The United States, and every country, is subject to a monetary authority and legal tender laws. Here in the U. S. we have the Federal Reserve, a central bank that plans money and credit. The Fed thought they had perfected their planning (but of course it cannot be perfected). They thought they had ended the boom and bust cycle, and brought us into a brave new era, their so-called great moderation that ended in 2008. All they really did was manage the banking system to the brink of insolvency.
Let’s try a thought experiment. Suppose the monetary central planner attempts to fix the problem of insolvency by massive injections of liquidity. The central bank buys bonds. It dictates rates near zero on the short end of the yield curve, and promises not to raise rates for years to come. What perverse outcome would we expect?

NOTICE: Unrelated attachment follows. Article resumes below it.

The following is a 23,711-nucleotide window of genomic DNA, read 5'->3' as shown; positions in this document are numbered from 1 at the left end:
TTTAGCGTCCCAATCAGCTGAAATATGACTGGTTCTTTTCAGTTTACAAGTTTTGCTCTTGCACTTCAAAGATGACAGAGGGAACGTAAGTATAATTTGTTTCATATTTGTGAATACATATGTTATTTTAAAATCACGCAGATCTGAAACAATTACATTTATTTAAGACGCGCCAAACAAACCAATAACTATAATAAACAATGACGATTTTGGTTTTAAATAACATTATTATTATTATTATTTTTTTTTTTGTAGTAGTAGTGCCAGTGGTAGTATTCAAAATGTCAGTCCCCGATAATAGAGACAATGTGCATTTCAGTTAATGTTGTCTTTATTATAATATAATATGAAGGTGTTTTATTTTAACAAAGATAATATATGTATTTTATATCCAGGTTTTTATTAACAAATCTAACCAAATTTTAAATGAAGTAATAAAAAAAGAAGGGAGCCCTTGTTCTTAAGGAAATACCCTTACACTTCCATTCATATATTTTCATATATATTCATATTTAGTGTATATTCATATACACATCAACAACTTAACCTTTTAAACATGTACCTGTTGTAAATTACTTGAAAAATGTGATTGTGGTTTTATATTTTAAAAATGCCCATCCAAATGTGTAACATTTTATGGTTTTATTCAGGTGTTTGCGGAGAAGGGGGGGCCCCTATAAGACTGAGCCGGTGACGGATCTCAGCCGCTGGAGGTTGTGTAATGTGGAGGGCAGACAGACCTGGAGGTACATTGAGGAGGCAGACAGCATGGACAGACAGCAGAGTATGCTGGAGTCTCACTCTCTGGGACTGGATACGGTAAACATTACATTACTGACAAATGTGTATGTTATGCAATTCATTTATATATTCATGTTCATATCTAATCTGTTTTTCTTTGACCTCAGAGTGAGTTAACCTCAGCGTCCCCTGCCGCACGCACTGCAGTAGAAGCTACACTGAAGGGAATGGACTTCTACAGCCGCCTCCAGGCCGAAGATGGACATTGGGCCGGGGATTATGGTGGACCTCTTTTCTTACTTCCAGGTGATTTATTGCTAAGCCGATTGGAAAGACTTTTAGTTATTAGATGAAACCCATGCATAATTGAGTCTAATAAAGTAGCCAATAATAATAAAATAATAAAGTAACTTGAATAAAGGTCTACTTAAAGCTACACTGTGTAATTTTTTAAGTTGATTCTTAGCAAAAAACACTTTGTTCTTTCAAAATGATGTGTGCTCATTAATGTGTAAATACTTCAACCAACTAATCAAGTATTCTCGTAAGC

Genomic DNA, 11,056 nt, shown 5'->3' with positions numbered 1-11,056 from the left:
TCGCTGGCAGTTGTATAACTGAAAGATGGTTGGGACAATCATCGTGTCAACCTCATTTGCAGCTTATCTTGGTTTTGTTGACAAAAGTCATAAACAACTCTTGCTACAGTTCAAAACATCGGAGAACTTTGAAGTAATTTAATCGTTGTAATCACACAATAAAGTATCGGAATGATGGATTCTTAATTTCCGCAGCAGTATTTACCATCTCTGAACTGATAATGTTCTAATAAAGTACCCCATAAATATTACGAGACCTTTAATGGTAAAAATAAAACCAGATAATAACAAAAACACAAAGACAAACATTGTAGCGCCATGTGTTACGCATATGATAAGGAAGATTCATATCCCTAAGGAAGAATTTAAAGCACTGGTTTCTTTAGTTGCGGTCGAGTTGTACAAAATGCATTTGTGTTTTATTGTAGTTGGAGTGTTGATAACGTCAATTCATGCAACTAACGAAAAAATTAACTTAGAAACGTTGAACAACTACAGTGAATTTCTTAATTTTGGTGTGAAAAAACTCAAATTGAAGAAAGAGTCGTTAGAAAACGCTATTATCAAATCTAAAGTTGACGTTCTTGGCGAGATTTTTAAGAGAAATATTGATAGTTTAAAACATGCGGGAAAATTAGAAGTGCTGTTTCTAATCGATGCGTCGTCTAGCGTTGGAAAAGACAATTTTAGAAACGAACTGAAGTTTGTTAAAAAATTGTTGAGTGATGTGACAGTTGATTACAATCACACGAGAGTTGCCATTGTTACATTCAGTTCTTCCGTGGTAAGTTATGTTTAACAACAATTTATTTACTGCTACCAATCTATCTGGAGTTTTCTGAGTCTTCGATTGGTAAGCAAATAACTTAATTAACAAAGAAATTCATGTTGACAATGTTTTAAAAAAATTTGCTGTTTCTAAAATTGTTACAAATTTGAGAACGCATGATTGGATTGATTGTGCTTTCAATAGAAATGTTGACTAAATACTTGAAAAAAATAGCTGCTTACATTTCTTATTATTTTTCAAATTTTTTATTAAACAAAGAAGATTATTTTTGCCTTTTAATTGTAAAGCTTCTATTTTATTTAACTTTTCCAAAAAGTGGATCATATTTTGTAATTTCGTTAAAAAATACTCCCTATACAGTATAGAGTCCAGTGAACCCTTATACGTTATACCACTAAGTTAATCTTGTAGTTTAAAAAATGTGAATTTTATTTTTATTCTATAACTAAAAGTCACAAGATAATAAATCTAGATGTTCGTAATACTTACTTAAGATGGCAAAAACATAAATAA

Arbitrageurs see a green light, telling them that they can safely borrow short to buy long bonds. As the price of a bond goes up, the rate of interest goes down – it’s a rigid mathematical inverse. This is how suppression of short-term rates causes suppression of long-term rates.
This poses a problem for investors. Every investor has a minimum yield he must earn in order to meet his goals, such as retirement. When the yield available in government bonds falls, this gives the investor a strong push to other bonds with higher yields. Some Treasury bond owners sell, and go into AAA corporate bonds. This, of course, pushes up bond prices and pushes down the yield. This pushes some AAA corporate investors into AA bonds. And so on.
This post was published at GoldSeek on 29 August 2014.